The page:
New York City is approaching a dramatic slowdown in its vaccination rollout with just 1,000 doses on hand after snowstorms moving across the country caused shipments of vaccine to be delayed.
‘Delayed shipments have put our entire vaccination effort at a standstill. As of this morning, New York City has fewer than 1,000 first doses remaining on-hand,’ Avery Cohen, a spokeswoman for Mayor Bill de Blasio, wrote on Twitter.
The harsh winter weather across the country is believed to have created a backlog of six million doses.
Bronx residents queue for COVID-19 vaccination at the famed Yankee Stadium during snow fall
The home of the New York Yankees’ baseball team has been transformed into a super vaccination and registration site serving Bronx residents only
Saturday’s figures show there are currently 58,222 people in hospital with virus. Another 2,074 deaths reported on Saturday bringing total to 497,439 lives lost
It has led to local officials pleading with vaccination sites to extend their operating hours and cram in additional appointments.
The sudden halt to the vaccination drive comes as daily figures for Saturday show the number of people in hospital with the coronavirus continuing to fall with 58,000 recorded. It is the lowest number in more than three-and-a-half months.
There were 2,074 daily deaths recorded in the last 24 hours. The levels are now similar to those that were seen before the virus surges of last spring and summer.
When it comes to the vaccine effort, on Friday, New York City mayor Bill De Blasio explained that New York City had to delay the scheduling of up to 35,000 appointments for people’s first dose because of the shortage.
Those whose appointments were not cancelled over the weekend have still been able to receive their shots.
New York State is also scheduling appointments for new mass vaccination sites that opened in Brooklyn and Queens on Wednesday in a partnership with FEMA according to the New York Times.
New York City is now down to fewer than 1,000 vaccine doses due to shipment delays
State officials said that they had received 40 percent of their vaccine allocation for the week, and that they expected the remainder would be distributed on Sunday.
The main reason for the slowdown came after the bad weather halted two key vaccine shipping hubs: the FedEx center in Memphis and a similar site ran by UPS in Louisville, Kentucky through which the batches pass through.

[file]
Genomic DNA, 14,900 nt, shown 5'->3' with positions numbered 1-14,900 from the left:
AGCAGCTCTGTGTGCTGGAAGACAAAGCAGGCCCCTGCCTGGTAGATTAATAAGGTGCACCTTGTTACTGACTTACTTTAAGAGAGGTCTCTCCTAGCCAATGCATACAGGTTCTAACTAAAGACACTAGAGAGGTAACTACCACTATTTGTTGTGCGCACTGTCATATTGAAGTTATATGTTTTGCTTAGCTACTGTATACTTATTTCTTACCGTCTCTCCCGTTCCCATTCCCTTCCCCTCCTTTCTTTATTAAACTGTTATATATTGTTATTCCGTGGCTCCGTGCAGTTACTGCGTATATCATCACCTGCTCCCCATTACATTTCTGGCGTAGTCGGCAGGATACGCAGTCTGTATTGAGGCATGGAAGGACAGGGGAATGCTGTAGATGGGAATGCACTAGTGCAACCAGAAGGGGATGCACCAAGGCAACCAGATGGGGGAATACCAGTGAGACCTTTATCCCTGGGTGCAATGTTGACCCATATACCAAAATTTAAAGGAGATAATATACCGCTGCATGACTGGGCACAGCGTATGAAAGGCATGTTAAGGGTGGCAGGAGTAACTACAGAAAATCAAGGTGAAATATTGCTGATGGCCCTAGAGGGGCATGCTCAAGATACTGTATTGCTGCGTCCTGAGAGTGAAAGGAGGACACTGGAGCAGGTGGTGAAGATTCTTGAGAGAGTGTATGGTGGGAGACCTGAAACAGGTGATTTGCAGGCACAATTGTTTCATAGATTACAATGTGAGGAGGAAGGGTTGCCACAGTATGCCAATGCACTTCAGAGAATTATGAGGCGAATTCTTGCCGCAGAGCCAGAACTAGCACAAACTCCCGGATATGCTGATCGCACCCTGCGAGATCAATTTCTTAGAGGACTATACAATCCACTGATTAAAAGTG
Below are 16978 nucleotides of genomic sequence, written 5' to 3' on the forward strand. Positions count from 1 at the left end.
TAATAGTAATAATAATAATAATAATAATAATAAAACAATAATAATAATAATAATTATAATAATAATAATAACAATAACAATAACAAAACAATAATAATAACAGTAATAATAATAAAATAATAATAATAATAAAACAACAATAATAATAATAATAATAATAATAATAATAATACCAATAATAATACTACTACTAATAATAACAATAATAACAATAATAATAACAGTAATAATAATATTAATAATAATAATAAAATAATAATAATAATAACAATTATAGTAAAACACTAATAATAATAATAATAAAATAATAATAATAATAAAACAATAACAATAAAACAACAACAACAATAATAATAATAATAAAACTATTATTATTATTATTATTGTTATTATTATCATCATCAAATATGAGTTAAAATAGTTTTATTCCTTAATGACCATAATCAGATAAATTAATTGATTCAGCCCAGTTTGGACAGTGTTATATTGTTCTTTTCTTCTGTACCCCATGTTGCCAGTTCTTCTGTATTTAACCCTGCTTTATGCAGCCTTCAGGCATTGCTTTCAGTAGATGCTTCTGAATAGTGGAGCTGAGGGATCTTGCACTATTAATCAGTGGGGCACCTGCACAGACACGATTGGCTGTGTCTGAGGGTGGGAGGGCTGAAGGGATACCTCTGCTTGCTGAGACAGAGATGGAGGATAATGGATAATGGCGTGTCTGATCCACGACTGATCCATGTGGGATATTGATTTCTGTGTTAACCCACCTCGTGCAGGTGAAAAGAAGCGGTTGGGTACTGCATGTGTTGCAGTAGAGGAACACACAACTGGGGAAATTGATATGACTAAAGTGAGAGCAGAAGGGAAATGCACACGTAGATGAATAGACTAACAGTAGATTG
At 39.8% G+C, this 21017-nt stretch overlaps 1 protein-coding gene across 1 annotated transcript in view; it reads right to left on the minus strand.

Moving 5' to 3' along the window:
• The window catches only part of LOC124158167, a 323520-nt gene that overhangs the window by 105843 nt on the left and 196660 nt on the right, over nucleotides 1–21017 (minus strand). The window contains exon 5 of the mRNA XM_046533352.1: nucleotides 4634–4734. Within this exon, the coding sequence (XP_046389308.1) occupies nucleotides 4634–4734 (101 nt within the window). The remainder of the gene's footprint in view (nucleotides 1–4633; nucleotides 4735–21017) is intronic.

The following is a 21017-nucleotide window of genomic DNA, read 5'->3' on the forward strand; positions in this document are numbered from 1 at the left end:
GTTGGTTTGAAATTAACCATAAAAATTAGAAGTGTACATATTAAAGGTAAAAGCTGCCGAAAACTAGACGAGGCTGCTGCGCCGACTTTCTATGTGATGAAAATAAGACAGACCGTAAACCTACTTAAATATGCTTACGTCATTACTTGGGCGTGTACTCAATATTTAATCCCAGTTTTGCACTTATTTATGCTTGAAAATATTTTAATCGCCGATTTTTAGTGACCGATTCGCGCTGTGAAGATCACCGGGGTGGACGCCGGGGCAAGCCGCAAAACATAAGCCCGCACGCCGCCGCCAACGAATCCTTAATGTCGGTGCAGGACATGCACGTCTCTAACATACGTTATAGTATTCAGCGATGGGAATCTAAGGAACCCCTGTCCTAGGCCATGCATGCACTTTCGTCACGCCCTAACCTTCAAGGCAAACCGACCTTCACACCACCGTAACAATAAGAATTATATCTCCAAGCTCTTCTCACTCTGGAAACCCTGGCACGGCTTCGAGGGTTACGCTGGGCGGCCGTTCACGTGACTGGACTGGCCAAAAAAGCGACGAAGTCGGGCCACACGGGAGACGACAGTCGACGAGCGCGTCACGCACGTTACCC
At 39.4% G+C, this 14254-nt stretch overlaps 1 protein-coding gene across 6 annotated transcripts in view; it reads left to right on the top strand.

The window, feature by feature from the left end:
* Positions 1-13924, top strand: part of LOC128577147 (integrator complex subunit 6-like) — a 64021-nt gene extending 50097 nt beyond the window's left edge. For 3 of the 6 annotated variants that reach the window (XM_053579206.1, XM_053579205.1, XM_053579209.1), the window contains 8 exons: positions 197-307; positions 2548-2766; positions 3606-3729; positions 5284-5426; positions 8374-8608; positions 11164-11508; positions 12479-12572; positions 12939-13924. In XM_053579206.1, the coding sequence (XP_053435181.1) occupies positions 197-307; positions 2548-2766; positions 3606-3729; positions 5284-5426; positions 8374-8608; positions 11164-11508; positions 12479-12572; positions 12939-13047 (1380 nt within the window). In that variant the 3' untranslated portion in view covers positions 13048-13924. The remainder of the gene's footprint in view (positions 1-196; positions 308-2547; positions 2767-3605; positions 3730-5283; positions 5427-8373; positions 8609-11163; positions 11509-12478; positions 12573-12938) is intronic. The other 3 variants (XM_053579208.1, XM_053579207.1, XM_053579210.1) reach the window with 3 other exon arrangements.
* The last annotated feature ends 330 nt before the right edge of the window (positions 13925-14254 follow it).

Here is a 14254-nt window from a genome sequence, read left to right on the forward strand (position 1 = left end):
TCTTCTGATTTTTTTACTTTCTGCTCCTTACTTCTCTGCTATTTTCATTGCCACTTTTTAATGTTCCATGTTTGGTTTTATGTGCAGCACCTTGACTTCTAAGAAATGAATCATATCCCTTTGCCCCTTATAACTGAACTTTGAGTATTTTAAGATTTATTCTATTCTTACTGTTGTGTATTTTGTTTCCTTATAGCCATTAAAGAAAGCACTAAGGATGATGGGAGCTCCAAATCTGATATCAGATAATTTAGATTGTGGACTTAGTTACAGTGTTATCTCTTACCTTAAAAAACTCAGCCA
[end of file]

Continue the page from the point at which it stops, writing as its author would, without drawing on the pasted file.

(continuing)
The Federal Emergency Management Agency noted that 2,000 other vaccine sites have been in areas that have suffered power outages.
In Texas, health officials said that more than 100,000 first doses and 300,000 second doses that were supposed to be delivered this week were still waiting to be shipped to Texas.
The missed doses are expected to arrive during the first half of next week.
In Houston, some vaccination sites reopened at the end of this week.
A new mass FEMA vaccination site at NRG Park in the city promises to vaccinate 42,000 people a week.
Bronx residents continue to queue for COVID-19 vaccination last week at the home of the New York Yankees’ baseball team which has been transformed into a mega vaccination and registration site serving only Bronx residents
For those that have been fully vaccinated, the advice is not to shed masks and get back to normal activities right away. Such advice will be a disappointment, if not a shock, to many people.
In Miami, 81-year-old Noemi Caraballo got her second dose on Tuesday and is looking forward to seeing friends, resuming fitness classes and running errands after nearly a year of being extremely cautious, even ordering groceries online.
‘Her line is, ‘I’m tired of talking to the cats and the parrots,’ said her daughter Susan Caraballo. ‘She wants to do things and talk to people.’
But the Centers for Disease Control and Prevention hasn’t yet changed its guidelines: At least for now, people should follow the same rules as everybody else about wearing a mask, keeping a 6-foot distance and avoiding crowds — even after they’ve gotten their second vaccine dose.
Vaccines in use so far require two doses, and experts say especially don’t let your guard down after the first dose.